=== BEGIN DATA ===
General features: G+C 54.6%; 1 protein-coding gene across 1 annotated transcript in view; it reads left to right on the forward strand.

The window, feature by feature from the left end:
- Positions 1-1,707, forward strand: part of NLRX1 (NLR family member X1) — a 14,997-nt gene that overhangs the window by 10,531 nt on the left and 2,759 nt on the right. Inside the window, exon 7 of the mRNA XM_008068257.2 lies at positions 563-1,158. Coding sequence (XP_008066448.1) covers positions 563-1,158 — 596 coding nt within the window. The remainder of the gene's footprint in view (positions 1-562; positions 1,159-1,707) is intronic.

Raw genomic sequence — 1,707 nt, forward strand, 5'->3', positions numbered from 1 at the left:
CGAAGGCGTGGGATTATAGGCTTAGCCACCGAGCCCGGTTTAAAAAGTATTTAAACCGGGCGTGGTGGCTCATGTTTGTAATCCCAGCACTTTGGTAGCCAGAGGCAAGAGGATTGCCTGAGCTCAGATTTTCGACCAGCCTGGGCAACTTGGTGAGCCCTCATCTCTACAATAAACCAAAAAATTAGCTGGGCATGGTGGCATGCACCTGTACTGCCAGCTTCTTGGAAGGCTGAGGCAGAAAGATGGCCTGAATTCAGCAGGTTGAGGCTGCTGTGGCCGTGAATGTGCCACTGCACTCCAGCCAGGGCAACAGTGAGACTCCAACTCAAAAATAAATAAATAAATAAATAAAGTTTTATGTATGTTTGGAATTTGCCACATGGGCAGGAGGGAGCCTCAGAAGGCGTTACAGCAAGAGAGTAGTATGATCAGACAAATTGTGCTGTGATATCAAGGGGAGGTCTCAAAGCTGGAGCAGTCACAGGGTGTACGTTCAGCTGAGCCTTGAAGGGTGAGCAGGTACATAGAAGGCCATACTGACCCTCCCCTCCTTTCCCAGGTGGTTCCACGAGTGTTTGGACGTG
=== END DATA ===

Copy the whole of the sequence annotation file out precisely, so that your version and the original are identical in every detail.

General features: G+C 54.6%; 1 protein-coding gene across 1 annotated transcript in view; it reads left to right on the forward strand.

The window, feature by feature from the left end:
- Positions 1-1,707, forward strand: part of NLRX1 (NLR family member X1) — a 14,997-nt gene that overhangs the window by 10,531 nt on the left and 2,759 nt on the right. Inside the window, exon 7 of the mRNA XM_008068257.2 lies at positions 563-1,158. Coding sequence (XP_008066448.1) covers positions 563-1,158 — 596 coding nt within the window. The remainder of the gene's footprint in view (positions 1-562; positions 1,159-1,707) is intronic.

Raw genomic sequence — 1,707 nt, forward strand, 5'->3', positions numbered from 1 at the left:
CGAAGGCGTGGGATTATAGGCTTAGCCACCGAGCCCGGTTTAAAAAGTATTTAAACCGGGCGTGGTGGCTCATGTTTGTAATCCCAGCACTTTGGTAGCCAGAGGCAAGAGGATTGCCTGAGCTCAGATTTTCGACCAGCCTGGGCAACTTGGTGAGCCCTCATCTCTACAATAAACCAAAAAATTAGCTGGGCATGGTGGCATGCACCTGTACTGCCAGCTTCTTGGAAGGCTGAGGCAGAAAGATGGCCTGAATTCAGCAGGTTGAGGCTGCTGTGGCCGTGAATGTGCCACTGCACTCCAGCCAGGGCAACAGTGAGACTCCAACTCAAAAATAAATAAATAAATAAATAAAGTTTTATGTATGTTTGGAATTTGCCACATGGGCAGGAGGGAGCCTCAGAAGGCGTTACAGCAAGAGAGTAGTATGATCAGACAAATTGTGCTGTGATATCAAGGGGAGGTCTCAAAGCTGGAGCAGTCACAGGGTGTACGTTCAGCTGAGCCTTGAAGGGTGAGCAGGTACATAGAAGGCCATACTGACCCTCCCCTCCTTTCCCAGGTGGTTCCACGAGTGTTTGGACGTG